News » Sea to Sky

Province awards $58K to fight invasives in Sea to Sky

Funds for site treatments, awareness campaigns



The fight against invasive species got a major boost last week when the provincial government announced $58,000 in funding to help control the spread of invasive plants in the Sea to Sky.

The grant will go to the Sea to Sky Invasive Species Council (SSISC), which will use the funds to treat high-priority sites, survey invasive plant populations and raise public awareness on proper invasive species management.

"I think it's a response to demand from the public for the province to take responsibility and take invasive plants seriously," said SSISC director Clare Greenberg. "In B.C., a lot of invasive plants and species are really not here in huge amounts just yet, so throwing money at it now is going to save B.C. a lot of money in the long run."

Victoria stepped up its efforts against invasives in 2016 with a 26-per-cent increase in funding to the SSISC over last year. The grant was one of 31 awarded across B.C. totaling more than $1.7 million.

While he applauded the move, local biologist Leslie Anthony and writer of the upcoming book on invasive species Aliens Among Us said the funding is a small fraction of what it would cost to solve B.C.'s invasive species problem.

"It's definitely been the case that (the B.C. government) has been slow to react to things and they never give enough resources, money or manpower to anything to actually solve the problem," he said. "If they were to do that in this case, I couldn't even begin to ballpark but it would be in excess of $20 million to fully deal with."

Invasive plants are species that have been introduced from outside of B.C. that displace native vegetation and can have serious environmental and economic consequences. Priorities for the SSISC this year will be to address problem sites in remote areas where species such as Japanese knotweed have taken root. The council will also switch focus to aquatic invasive species such as yellow flag iris and flowering rush, and will be surveying Whistler's waterways to get a better handle on the situation.

Much of the remaining work in Whistler will centre on the council's various public education campaigns. The group will participate in a North America-wide program called Play Clean Go, which encourages outdoor recreationalists to check their boots and tires for invasive plant seeds before moving from site to site.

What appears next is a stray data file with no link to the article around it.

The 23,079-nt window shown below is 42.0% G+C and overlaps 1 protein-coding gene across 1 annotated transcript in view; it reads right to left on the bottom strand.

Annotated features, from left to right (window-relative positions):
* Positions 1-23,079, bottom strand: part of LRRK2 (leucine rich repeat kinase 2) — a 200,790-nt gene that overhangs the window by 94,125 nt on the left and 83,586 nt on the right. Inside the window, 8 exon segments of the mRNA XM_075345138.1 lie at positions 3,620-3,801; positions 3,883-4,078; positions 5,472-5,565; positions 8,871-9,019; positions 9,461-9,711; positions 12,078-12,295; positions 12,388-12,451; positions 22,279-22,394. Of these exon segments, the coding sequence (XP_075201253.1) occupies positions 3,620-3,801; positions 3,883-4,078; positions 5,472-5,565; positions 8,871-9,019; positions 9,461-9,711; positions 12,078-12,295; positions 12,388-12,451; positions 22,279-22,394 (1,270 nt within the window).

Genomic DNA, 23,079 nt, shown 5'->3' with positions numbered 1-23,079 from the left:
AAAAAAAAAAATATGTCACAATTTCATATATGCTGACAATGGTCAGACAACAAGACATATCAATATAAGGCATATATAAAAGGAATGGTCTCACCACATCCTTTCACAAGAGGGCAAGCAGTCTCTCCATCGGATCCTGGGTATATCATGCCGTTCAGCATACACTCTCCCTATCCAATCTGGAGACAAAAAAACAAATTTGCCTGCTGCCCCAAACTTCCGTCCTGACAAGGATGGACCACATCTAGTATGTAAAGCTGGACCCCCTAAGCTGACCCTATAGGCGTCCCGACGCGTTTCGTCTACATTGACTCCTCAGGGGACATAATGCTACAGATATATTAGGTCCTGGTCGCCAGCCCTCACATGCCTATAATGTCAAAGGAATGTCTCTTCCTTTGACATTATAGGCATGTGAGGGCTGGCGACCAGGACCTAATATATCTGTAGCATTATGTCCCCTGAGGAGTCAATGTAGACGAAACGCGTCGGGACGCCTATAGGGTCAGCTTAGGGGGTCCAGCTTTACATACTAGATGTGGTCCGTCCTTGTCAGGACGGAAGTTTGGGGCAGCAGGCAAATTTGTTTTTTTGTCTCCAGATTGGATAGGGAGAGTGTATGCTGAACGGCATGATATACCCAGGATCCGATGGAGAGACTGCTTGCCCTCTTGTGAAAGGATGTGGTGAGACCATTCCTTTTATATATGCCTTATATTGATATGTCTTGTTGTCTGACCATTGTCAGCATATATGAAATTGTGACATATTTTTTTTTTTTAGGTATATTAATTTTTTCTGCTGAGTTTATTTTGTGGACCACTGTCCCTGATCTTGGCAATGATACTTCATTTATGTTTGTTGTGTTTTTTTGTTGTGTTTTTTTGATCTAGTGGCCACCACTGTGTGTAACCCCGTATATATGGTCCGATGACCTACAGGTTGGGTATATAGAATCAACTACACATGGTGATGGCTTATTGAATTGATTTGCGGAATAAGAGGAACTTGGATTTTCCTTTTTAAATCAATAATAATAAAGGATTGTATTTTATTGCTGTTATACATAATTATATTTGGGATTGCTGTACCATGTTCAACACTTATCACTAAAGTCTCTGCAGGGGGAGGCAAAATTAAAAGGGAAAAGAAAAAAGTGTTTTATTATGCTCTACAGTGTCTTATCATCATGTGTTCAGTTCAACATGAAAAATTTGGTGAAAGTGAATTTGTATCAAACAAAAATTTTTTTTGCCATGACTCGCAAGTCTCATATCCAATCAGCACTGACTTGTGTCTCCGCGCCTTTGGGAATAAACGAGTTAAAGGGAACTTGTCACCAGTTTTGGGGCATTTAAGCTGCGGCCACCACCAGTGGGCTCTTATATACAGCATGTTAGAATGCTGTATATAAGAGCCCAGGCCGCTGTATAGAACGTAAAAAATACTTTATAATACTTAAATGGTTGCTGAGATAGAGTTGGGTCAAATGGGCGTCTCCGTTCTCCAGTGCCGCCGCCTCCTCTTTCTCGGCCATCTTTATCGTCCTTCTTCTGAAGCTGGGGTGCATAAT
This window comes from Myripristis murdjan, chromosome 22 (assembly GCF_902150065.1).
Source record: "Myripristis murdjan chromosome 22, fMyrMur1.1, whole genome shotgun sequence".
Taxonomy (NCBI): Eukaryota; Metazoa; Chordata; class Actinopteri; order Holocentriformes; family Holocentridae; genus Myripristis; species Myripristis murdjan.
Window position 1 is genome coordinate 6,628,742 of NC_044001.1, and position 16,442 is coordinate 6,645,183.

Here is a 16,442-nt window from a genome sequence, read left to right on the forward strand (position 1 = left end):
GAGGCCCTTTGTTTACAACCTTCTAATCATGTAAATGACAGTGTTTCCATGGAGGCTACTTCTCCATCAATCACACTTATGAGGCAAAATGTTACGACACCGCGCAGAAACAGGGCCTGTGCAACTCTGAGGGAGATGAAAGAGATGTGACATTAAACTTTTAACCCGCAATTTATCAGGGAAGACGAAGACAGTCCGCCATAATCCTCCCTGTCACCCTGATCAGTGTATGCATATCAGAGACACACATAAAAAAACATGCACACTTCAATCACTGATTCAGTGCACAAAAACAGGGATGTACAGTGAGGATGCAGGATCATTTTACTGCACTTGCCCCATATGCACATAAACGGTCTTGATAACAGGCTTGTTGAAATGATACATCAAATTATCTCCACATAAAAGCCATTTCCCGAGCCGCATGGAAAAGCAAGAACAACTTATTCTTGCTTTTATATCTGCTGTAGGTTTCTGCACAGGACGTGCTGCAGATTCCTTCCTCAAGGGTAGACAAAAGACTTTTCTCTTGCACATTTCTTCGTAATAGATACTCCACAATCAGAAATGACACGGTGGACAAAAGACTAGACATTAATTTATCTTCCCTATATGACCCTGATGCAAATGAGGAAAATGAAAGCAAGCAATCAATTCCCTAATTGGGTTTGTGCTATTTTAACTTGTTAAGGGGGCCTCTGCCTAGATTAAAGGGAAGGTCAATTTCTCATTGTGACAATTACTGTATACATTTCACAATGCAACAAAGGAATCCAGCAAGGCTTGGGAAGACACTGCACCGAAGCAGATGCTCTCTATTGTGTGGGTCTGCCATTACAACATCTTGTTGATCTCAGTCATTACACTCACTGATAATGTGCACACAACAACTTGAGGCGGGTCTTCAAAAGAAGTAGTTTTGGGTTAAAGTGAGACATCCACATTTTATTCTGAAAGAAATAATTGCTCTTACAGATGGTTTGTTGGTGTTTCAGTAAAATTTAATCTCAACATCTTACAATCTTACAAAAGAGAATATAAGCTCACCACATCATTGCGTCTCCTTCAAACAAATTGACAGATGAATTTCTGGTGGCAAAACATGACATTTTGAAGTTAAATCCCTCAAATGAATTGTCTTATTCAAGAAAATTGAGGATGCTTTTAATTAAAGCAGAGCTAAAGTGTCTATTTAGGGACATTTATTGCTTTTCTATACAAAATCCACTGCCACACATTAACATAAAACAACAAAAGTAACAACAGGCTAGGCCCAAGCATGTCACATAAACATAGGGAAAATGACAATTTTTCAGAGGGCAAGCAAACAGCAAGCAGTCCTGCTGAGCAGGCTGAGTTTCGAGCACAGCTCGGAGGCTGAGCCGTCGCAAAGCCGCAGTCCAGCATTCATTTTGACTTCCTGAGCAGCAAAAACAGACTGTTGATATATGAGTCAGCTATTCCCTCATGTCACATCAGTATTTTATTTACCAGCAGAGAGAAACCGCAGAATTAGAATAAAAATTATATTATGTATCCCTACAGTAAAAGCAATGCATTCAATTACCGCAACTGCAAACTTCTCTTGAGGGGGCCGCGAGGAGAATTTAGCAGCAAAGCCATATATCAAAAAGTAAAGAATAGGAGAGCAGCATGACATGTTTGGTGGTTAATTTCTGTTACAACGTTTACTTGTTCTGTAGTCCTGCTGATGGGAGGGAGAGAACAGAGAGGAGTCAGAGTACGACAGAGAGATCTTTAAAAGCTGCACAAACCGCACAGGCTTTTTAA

Another is called Don't Let It Loose, which urges residents to refrain from releasing unwanted pets into Whistler's rivers and lakes.

"We do have problems at Alta Lake where people have released goldfish, and goldfish are an invasive species, believe it or not, and can outcompete native fish."

While invasive plants get the lion's share of government funds, Greenberg said there is a serious "funding gap" when it comes to invasive animals. Thanks to a grant from the Community Foundation of Whistler, however, the SSISC will conduct an American bullfrog survey in Squamish this year after the invasive species was found in the Lower Mainland.

The council is also in talks with the province to offer up a site in Whistler as part of the Ministry of Environment's efforts to catalogue all of B.C.'s native and invasive fish species using an innovative surveying method called eDNA testing.

"Fish and other species in a lake will scoff off their skin cells and will excrete poop, essentially, that has a DNA signature in it specific to that species," Greenberg explained. "So when they take a sample of water from a lake it will contain eDNA of all the species that have passed through the vicinity of that water body in the past (seven to 21 days). You can quickly get a snapshot of which species are in that lake by just scooping up one litre of water."

For more on invasive species management in the corridor, visit